Here i packed snacks in a ziploc bag with 2-3 plastic trash can liners. These are small but hold a lot, and great for banana peels! I bring small cups in case we have something shareable (like trail mix or pretzels). We usually have lidded containers for water with a jug to refill them—of course you don’t want to drink too much water on the road! And of course, napkins and wipes are a necessity if you’ll be eating any more than snacks on the road.
Enjoy making happy memories on the road!
It’s always hard to summarize a year in my children’s’ lives. So much happens, they change and grow so much, and my heart expands to make room for the new facets of their personalities, like jewels I am uncovering day by day. Jackson is…precocious. He is sweet, kind, tender hearted, fearless, scary, honest, wild, shy, caring, protective, snuggly, and talkative. Sometimes I can’t believe how beautiful he is, and that he is my little boy. How did such a beauty come from the likes of josh and I? (With no offense to josh and plenty to me). His face is perfect, like a doll’s, and he has the teeniest, squeakiest voice you could ever hear. I call him my squeaky mouse and revel in the darling, staccato notes of his words. He has these amazing eyes: blue and bright white, round and perfect like marbles. His eyelashes are long and full, and his cheeks have the perfect amount of “squish” to them to feel delicious pressed against my face or shoulder. He is no longer the chubby baby or round toddler, but a skinny-legged creature; a little boy in the truest sense of the term. He can be frustrating and insistent. He can seem cruel at times, when he tells me with complete honesty that I am not his favorite. But then, when he does tell me he loves me, I know it is equally honest and heartfelt. My heart melts. He is my forever baby and I love him so. Once again, words don’t come close to describing his wonderfulness, his soft skin, his sweet voice. You just have to know him, and I am so blessed that I do.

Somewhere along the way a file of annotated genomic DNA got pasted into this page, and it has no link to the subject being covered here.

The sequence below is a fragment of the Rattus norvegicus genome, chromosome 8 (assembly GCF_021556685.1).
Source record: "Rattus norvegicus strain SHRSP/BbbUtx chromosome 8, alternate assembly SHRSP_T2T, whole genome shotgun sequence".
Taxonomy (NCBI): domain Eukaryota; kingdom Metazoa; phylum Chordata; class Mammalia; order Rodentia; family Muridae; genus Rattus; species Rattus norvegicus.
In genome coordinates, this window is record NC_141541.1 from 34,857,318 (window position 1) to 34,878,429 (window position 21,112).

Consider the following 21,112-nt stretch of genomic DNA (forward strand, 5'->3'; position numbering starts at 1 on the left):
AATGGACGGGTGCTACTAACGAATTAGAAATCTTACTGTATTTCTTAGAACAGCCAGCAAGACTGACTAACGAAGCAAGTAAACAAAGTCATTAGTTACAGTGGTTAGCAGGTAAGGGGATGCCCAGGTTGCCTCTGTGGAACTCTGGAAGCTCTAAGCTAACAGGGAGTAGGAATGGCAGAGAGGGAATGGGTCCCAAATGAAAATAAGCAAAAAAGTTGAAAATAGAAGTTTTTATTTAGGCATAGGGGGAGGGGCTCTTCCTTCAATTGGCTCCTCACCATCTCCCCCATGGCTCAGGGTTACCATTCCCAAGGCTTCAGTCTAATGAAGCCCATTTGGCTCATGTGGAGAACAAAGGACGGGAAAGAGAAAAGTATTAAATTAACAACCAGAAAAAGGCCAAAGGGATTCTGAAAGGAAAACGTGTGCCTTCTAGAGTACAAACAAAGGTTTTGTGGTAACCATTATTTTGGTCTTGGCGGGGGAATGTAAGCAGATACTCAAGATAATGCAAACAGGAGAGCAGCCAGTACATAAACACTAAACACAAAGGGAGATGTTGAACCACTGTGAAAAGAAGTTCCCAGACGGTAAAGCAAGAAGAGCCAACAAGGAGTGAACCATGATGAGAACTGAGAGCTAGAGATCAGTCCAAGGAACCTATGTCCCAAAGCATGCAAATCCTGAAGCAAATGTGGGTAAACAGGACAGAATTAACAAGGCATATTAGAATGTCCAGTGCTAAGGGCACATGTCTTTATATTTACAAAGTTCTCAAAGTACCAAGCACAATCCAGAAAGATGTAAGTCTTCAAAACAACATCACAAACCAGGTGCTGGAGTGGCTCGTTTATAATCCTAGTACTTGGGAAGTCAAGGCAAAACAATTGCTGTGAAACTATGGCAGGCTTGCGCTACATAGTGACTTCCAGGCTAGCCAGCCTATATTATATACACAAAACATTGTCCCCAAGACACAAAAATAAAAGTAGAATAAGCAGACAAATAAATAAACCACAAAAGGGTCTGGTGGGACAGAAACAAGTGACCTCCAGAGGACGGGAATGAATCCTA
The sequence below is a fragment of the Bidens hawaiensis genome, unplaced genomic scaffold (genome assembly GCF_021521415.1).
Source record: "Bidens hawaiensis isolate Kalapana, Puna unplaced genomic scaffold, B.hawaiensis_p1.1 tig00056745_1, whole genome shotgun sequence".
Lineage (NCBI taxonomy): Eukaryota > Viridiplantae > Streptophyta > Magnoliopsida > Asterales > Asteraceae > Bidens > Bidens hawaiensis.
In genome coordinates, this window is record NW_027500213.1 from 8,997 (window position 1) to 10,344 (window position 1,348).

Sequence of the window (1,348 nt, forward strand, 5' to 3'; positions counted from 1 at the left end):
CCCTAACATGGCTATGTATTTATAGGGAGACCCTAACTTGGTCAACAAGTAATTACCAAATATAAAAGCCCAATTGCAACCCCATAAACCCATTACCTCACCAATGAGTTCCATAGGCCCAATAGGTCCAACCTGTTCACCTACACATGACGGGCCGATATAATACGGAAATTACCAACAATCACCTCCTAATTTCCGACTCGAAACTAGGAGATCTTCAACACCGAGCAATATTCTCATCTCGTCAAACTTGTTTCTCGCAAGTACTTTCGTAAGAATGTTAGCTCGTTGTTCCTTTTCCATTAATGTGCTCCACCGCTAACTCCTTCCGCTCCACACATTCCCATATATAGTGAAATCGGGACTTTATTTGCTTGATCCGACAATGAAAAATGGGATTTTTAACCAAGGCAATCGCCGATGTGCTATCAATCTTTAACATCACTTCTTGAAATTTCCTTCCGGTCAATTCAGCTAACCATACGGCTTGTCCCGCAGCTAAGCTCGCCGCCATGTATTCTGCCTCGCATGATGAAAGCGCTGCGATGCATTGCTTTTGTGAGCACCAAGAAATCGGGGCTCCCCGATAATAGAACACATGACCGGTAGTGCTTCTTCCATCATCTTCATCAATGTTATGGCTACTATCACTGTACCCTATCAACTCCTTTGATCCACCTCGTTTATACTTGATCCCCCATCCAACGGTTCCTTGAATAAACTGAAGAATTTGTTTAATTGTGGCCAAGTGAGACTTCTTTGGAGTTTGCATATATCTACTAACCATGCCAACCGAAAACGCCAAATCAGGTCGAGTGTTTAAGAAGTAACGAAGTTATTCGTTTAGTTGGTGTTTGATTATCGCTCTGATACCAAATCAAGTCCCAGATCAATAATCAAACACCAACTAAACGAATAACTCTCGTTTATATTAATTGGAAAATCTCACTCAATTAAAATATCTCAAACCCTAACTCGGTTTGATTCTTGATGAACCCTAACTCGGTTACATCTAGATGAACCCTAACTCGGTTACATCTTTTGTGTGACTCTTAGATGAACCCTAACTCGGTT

Watch the slideshow I made for this special guy, and a fabulous YouTube video of his birthday parade made by our friend , Devon.